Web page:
LEARNING CURVE

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The blind leading
PANKAJ JALOTE

[ MONDAY, MARCH 03, 2003 01:16:49 AM ]

THE demand for technical education has grown exponentially in India, fuelled largely by the boom in knowledge-based industries. This increased demand is currently being serviced largely by private colleges: of the over 1,500 engineering colleges, probably less than 10% are government-sponsored.

Though private colleges are clearly required to meet the swelling demand, these colleges have, by-and-large, not provided quality education. Most are teaching-only places, with no participation in any R&D activity. Consequently, the faculty they hire is of lower educational qualifications – mostly graduates with a few postgraduates.

For any education, if the teacher has to teach some material, then he must know much more than the material to be actually taught. Only when one possesses advanced knowledge about a subject does one understand the overall perspective and the role of basic knowledge of that subject. So, for example, a teacher who has learned advanced mechanics can appreciate Newtonian physics a lot better and can consequently teach it better. Similarly, a teacher who teaches arithmetic can understand it better and consequently explain it better if he understands algebra.

In technical education, the need for in-depth knowledge is even more acute. In engineering, the relationship to practice is what gives true understanding of tools, techniques and concepts taught in a course. Without this understanding the education will be highly conceptual and unsuitable for training engineers. And, to understand this relationship to practice, the teacher must possess a higher and deeper level of knowledge of the subject. Furthermore, in most engineering disciplines, knowledge is dynamic and rapidly changing. In this scenario, to provide any decent instruction, the teacher must constantly update his knowledge and lectures. Constantly updating technical knowledge is hard, and if a person is not a specialist in the area, it becomes almost impossible.

If the teacher is a researcher in the area in which he teaches, these needs can be satisfied. A researcher, in order to produce new knowledge (the basic objective of research), and get his work accepted will require review by other researchers in the area – this ensures that the researcher has current knowledge of the field and that his understanding is proper. In other words, doing research improves the understanding of the subject as well as makes the knowledge current. This occurs, even if the research output itself is not of top-quality. That is, the process of doing research provides these benefits, which are independent of the actual output of the R&D activity.

Another key factor why engaging in research helps education is related to the quality of manpower. The best quality people always require freedom and opportunities to innovate – both not possible within a teaching-only institution, but satisfied by the research activity. Engaging in research is a very strong motivating factor for good people across the world to join academics. It is safe to say that it is almost impossible to get good people to come as faculty in teaching-only places, and if an institute wants bright and competent people as faculty, it must support and encourage R&D.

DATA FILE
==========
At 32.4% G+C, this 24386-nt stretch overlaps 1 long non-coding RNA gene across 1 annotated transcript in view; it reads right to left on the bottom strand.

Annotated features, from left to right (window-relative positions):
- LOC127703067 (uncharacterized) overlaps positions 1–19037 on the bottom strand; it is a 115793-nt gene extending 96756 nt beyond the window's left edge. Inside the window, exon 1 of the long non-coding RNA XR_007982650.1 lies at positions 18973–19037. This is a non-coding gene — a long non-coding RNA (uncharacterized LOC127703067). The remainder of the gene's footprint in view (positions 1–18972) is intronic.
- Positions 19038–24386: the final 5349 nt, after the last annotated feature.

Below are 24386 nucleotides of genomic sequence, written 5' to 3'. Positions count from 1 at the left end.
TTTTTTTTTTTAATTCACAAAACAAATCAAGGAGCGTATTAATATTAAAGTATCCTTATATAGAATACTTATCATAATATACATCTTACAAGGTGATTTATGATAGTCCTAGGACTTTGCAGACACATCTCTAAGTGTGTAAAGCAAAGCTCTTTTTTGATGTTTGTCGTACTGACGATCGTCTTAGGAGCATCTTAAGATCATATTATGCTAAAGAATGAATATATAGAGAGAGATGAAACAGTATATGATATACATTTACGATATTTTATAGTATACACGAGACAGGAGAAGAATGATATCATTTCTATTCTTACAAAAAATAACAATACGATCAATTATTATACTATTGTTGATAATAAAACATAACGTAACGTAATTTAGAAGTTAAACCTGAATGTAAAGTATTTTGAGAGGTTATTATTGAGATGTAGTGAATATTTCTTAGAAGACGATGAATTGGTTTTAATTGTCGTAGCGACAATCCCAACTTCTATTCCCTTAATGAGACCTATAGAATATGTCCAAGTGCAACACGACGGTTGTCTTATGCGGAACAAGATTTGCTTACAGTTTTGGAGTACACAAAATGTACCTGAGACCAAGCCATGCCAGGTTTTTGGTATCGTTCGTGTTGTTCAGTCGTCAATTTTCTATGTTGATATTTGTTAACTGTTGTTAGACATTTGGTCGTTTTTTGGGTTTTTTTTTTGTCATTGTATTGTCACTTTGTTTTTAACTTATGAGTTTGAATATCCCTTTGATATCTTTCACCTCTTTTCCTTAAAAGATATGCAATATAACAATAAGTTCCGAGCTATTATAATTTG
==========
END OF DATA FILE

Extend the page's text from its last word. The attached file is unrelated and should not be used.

It is due to these reasons that most US universities, as well as most universities in Europe, Australia and Japan, require a Ph.D. as the minimum qualification for a faculty position, even if the university is primarily a teaching university. Furthermore, these universities actively encourage their faculty to participate in R&D and most evaluation procedures for faculty attach heavy weight to R&D activity.

This high correlation between R&D and teaching can be seen in the rankings and perceptions of various US universities. Most of the highest ranking schools for undergraduate education are also the highest ranking research schools. These are places like MIT, Berkely, Illinois, Princeton, Cornell and CMU among others. In India too, the places that excel in education are also the best in R&D — like the IITs, IISc, NITs/RECs. Even within the private colleges/universities, the ones now regarded as good education places are those where the faculty is made up largely of Ph.Ds and where R&D is an important function of a faculty member (eg BITS, Manipal, IIITs, …)

This clearly implies that if the level of education of our colleges is to be improved, an impetus must be given to get some degree of R&D going in colleges and universities engaged in technical and science education. Improving syllabi, or doing short-term teachers training programmes, will only have an effect for a short time.

Towards this end, it will be beneficial if a portion of government funds for education are disbursed as grants for furthering R&D. All colleges should be allowed to complete for these funds so there is an incentive even in private institutions to engage in research. To support R&D, colleges and universities engaged in technical education will have to account for the effort faculty puts into R&D activities. R&D can only be encouraged by keeping reasonable teaching loads – the level of teaching load being determined by the level of R&D activity the university/college is able/interested/willing to engage in.

Unless R&D is made an integral part of colleges and universities, the education from these places will remain outdated and poor. To improve the quality of education, the focus should be partly shifted from improving education and syllabi in these places to improving the R&D culture of these places. And to facilitate this, a big impetus is needed for production of PhDs, such that more Ph.Ds are available for faculty posts.

The author is a professor of computer science in IIT Kanpur


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